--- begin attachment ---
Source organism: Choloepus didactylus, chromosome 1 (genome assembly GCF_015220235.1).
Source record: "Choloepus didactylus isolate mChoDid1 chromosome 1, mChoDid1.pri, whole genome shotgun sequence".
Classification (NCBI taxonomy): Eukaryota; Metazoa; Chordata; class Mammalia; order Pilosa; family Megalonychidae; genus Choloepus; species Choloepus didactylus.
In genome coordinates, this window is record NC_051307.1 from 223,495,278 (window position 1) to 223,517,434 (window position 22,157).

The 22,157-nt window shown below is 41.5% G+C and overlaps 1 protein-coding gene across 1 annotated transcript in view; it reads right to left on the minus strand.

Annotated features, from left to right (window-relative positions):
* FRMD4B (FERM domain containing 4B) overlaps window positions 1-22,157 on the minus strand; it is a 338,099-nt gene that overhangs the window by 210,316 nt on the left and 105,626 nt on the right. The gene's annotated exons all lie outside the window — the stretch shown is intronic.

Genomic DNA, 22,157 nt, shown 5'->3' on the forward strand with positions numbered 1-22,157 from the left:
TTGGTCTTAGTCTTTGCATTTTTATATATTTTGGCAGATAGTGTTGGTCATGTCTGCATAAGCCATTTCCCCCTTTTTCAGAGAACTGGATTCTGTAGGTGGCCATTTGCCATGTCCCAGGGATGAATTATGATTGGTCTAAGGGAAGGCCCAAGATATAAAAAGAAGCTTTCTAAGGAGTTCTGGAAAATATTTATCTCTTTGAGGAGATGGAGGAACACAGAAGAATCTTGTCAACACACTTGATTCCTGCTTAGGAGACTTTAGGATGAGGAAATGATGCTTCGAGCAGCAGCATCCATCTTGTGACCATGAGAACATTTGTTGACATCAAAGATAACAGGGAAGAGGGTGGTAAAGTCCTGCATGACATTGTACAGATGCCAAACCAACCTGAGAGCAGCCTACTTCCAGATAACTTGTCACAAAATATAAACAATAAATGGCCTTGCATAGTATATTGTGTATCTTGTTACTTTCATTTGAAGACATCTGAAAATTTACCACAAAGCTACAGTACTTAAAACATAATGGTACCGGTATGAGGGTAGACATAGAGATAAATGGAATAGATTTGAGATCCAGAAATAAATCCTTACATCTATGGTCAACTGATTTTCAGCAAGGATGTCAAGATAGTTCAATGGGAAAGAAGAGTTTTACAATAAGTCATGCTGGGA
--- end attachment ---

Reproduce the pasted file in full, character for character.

Source organism: Choloepus didactylus, chromosome 1 (genome assembly GCF_015220235.1).
Source record: "Choloepus didactylus isolate mChoDid1 chromosome 1, mChoDid1.pri, whole genome shotgun sequence".
Classification (NCBI taxonomy): Eukaryota; Metazoa; Chordata; class Mammalia; order Pilosa; family Megalonychidae; genus Choloepus; species Choloepus didactylus.
In genome coordinates, this window is record NC_051307.1 from 223,495,278 (window position 1) to 223,517,434 (window position 22,157).

The 22,157-nt window shown below is 41.5% G+C and overlaps 1 protein-coding gene across 1 annotated transcript in view; it reads right to left on the minus strand.

Annotated features, from left to right (window-relative positions):
* FRMD4B (FERM domain containing 4B) overlaps window positions 1-22,157 on the minus strand; it is a 338,099-nt gene that overhangs the window by 210,316 nt on the left and 105,626 nt on the right. The gene's annotated exons all lie outside the window — the stretch shown is intronic.

Genomic DNA, 22,157 nt, shown 5'->3' on the forward strand with positions numbered 1-22,157 from the left:
TTGGTCTTAGTCTTTGCATTTTTATATATTTTGGCAGATAGTGTTGGTCATGTCTGCATAAGCCATTTCCCCCTTTTTCAGAGAACTGGATTCTGTAGGTGGCCATTTGCCATGTCCCAGGGATGAATTATGATTGGTCTAAGGGAAGGCCCAAGATATAAAAAGAAGCTTTCTAAGGAGTTCTGGAAAATATTTATCTCTTTGAGGAGATGGAGGAACACAGAAGAATCTTGTCAACACACTTGATTCCTGCTTAGGAGACTTTAGGATGAGGAAATGATGCTTCGAGCAGCAGCATCCATCTTGTGACCATGAGAACATTTGTTGACATCAAAGATAACAGGGAAGAGGGTGGTAAAGTCCTGCATGACATTGTACAGATGCCAAACCAACCTGAGAGCAGCCTACTTCCAGATAACTTGTCACAAAATATAAACAATAAATGGCCTTGCATAGTATATTGTGTATCTTGTTACTTTCATTTGAAGACATCTGAAAATTTACCACAAAGCTACAGTACTTAAAACATAATGGTACCGGTATGAGGGTAGACATAGAGATAAATGGAATAGATTTGAGATCCAGAAATAAATCCTTACATCTATGGTCAACTGATTTTCAGCAAGGATGTCAAGATAGTTCAATGGGAAAGAAGAGTTTTACAATAAGTCATGCTGGGA